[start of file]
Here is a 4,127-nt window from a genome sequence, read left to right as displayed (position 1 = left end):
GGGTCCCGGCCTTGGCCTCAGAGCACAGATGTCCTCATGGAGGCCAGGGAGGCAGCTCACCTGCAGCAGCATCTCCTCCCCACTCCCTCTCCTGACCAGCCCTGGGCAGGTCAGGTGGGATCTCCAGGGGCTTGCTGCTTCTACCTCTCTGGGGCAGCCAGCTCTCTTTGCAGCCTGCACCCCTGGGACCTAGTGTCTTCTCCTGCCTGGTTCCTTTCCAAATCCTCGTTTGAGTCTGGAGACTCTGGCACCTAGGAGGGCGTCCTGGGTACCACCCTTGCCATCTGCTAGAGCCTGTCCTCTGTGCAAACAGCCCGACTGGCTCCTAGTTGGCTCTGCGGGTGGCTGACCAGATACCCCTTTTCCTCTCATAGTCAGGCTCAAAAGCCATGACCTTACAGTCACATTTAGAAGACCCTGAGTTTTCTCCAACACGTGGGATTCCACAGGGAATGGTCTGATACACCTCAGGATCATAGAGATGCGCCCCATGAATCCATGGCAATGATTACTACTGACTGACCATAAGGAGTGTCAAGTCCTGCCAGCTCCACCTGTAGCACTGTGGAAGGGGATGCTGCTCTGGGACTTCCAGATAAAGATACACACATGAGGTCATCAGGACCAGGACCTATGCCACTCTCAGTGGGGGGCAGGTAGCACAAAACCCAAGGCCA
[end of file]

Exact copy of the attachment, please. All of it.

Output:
Here is a 4,127-nt window from a genome sequence, read left to right as displayed (position 1 = left end):
GGGTCCCGGCCTTGGCCTCAGAGCACAGATGTCCTCATGGAGGCCAGGGAGGCAGCTCACCTGCAGCAGCATCTCCTCCCCACTCCCTCTCCTGACCAGCCCTGGGCAGGTCAGGTGGGATCTCCAGGGGCTTGCTGCTTCTACCTCTCTGGGGCAGCCAGCTCTCTTTGCAGCCTGCACCCCTGGGACCTAGTGTCTTCTCCTGCCTGGTTCCTTTCCAAATCCTCGTTTGAGTCTGGAGACTCTGGCACCTAGGAGGGCGTCCTGGGTACCACCCTTGCCATCTGCTAGAGCCTGTCCTCTGTGCAAACAGCCCGACTGGCTCCTAGTTGGCTCTGCGGGTGGCTGACCAGATACCCCTTTTCCTCTCATAGTCAGGCTCAAAAGCCATGACCTTACAGTCACATTTAGAAGACCCTGAGTTTTCTCCAACACGTGGGATTCCACAGGGAATGGTCTGATACACCTCAGGATCATAGAGATGCGCCCCATGAATCCATGGCAATGATTACTACTGACTGACCATAAGGAGTGTCAAGTCCTGCCAGCTCCACCTGTAGCACTGTGGAAGGGGATGCTGCTCTGGGACTTCCAGATAAAGATACACACATGAGGTCATCAGGACCAGGACCTATGCCACTCTCAGTGGGGGGCAGGTAGCACAAAACCCAAGGCCA